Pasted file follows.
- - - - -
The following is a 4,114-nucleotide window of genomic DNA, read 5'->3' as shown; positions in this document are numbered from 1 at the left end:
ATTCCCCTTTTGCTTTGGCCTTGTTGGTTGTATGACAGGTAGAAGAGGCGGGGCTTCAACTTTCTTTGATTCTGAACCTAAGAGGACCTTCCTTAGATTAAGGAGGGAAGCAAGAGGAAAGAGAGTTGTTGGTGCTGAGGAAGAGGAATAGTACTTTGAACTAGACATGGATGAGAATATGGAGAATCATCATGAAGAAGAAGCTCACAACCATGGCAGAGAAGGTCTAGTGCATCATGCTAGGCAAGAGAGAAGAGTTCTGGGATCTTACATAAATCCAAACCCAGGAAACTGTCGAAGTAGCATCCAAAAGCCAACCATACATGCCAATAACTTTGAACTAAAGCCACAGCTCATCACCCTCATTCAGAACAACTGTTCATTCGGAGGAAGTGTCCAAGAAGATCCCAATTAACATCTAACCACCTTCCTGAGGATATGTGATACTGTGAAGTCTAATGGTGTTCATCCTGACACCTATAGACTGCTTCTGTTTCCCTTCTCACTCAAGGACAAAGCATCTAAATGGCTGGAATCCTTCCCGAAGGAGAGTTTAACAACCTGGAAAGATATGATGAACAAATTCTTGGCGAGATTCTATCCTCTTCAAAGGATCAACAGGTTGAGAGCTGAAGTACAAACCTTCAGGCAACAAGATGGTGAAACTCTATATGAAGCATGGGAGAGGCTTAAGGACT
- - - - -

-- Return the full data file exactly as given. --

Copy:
The following is a 4,114-nucleotide window of genomic DNA, read 5'->3' as shown; positions in this document are numbered from 1 at the left end:
ATTCCCCTTTTGCTTTGGCCTTGTTGGTTGTATGACAGGTAGAAGAGGCGGGGCTTCAACTTTCTTTGATTCTGAACCTAAGAGGACCTTCCTTAGATTAAGGAGGGAAGCAAGAGGAAAGAGAGTTGTTGGTGCTGAGGAAGAGGAATAGTACTTTGAACTAGACATGGATGAGAATATGGAGAATCATCATGAAGAAGAAGCTCACAACCATGGCAGAGAAGGTCTAGTGCATCATGCTAGGCAAGAGAGAAGAGTTCTGGGATCTTACATAAATCCAAACCCAGGAAACTGTCGAAGTAGCATCCAAAAGCCAACCATACATGCCAATAACTTTGAACTAAAGCCACAGCTCATCACCCTCATTCAGAACAACTGTTCATTCGGAGGAAGTGTCCAAGAAGATCCCAATTAACATCTAACCACCTTCCTGAGGATATGTGATACTGTGAAGTCTAATGGTGTTCATCCTGACACCTATAGACTGCTTCTGTTTCCCTTCTCACTCAAGGACAAAGCATCTAAATGGCTGGAATCCTTCCCGAAGGAGAGTTTAACAACCTGGAAAGATATGATGAACAAATTCTTGGCGAGATTCTATCCTCTTCAAAGGATCAACAGGTTGAGAGCTGAAGTACAAACCTTCAGGCAACAAGATGGTGAAACTCTATATGAAGCATGGGAGAGGCTTAAGGACT